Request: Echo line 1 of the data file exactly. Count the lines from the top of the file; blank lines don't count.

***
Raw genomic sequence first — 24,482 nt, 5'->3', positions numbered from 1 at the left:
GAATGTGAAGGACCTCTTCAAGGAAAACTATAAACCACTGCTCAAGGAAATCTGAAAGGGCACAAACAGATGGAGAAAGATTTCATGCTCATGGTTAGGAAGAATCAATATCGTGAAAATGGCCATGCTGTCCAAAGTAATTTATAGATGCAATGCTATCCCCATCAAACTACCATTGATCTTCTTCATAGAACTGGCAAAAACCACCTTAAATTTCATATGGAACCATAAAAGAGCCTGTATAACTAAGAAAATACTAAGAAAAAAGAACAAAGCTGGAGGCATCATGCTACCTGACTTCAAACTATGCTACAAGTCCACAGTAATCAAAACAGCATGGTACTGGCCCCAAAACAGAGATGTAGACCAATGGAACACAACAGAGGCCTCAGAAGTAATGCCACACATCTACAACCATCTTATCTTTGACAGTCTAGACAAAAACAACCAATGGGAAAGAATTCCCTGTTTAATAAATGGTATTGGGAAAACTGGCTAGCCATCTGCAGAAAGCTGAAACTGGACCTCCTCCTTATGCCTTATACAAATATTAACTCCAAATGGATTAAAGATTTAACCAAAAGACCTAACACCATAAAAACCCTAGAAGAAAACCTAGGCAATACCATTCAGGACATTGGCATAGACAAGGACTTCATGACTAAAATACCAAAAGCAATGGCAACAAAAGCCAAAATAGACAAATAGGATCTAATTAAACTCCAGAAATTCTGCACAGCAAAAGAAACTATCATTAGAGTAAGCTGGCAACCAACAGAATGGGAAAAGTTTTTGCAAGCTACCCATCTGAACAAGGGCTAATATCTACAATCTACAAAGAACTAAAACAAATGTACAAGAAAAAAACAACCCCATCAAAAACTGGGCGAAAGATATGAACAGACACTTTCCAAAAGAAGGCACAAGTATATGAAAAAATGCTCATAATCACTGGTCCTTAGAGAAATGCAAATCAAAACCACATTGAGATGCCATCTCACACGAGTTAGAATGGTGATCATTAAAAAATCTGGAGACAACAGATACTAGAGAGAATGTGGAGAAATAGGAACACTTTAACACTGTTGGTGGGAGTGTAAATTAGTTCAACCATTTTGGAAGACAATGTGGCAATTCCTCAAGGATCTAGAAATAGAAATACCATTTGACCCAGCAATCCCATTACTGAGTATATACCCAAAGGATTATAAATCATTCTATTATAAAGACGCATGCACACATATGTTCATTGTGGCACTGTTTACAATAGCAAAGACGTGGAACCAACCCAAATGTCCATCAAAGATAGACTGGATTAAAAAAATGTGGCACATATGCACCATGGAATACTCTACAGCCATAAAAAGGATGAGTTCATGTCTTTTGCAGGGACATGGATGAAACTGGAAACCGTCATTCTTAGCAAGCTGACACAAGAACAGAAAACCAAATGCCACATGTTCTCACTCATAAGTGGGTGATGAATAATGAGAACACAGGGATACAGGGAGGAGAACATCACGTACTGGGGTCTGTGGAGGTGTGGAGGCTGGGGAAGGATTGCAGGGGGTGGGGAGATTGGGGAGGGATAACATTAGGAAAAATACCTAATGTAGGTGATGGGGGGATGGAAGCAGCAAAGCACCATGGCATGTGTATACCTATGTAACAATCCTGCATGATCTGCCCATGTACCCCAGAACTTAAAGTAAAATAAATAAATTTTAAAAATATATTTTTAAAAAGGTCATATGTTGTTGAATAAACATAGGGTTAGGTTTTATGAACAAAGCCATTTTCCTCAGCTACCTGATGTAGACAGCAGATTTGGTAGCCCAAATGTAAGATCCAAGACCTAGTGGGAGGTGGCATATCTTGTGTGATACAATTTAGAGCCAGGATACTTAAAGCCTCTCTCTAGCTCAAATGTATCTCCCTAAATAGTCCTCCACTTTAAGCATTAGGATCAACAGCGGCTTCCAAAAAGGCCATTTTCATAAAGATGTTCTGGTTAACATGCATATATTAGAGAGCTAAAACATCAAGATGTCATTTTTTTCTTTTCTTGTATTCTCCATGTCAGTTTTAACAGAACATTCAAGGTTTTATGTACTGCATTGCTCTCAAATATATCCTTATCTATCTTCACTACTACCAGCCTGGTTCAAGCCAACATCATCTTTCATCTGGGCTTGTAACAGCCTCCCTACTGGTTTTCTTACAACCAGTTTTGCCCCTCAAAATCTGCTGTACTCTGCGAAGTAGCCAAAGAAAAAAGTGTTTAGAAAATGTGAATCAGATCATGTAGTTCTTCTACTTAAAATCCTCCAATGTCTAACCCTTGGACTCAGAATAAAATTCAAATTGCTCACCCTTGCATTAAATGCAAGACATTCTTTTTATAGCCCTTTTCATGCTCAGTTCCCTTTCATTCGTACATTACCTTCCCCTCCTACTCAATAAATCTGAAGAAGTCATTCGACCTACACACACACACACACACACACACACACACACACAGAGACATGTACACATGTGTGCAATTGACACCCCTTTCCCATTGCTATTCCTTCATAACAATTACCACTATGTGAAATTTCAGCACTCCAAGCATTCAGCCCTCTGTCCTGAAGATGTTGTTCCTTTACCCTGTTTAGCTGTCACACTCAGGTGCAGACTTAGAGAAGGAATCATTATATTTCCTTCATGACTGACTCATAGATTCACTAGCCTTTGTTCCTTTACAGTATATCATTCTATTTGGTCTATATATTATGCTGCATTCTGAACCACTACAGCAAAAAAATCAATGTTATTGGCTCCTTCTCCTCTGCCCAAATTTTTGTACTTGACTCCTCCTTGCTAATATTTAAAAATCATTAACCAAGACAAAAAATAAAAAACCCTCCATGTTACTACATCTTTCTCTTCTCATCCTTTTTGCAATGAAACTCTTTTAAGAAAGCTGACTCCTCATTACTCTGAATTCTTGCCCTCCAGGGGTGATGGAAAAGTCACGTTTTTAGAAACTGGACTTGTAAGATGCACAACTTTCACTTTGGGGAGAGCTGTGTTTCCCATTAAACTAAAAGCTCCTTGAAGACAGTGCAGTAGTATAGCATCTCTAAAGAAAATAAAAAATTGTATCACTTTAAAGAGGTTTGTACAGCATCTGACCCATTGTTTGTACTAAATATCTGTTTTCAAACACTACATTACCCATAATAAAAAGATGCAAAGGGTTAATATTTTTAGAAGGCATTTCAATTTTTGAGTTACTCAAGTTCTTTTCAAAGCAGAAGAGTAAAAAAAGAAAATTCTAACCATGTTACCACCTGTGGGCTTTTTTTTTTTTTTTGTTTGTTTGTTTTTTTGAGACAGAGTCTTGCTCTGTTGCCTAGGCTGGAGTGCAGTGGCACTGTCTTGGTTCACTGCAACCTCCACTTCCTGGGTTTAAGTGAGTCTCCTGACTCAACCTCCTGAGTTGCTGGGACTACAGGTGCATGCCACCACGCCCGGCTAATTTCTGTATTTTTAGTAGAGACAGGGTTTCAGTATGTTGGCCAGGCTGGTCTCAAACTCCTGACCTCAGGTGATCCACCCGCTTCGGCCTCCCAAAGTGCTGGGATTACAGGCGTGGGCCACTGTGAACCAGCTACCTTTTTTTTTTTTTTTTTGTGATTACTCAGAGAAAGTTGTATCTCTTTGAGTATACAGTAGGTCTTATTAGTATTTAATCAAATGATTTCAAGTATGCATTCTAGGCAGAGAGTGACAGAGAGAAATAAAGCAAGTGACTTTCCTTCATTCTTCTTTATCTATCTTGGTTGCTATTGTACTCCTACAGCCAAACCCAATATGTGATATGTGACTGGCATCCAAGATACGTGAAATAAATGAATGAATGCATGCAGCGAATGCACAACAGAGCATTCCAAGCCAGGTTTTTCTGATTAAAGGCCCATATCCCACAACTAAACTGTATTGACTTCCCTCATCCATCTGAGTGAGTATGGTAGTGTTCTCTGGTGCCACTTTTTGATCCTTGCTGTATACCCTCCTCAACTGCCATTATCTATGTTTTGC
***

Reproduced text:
Raw genomic sequence first — 24,482 nt, 5'->3', positions numbered from 1 at the left: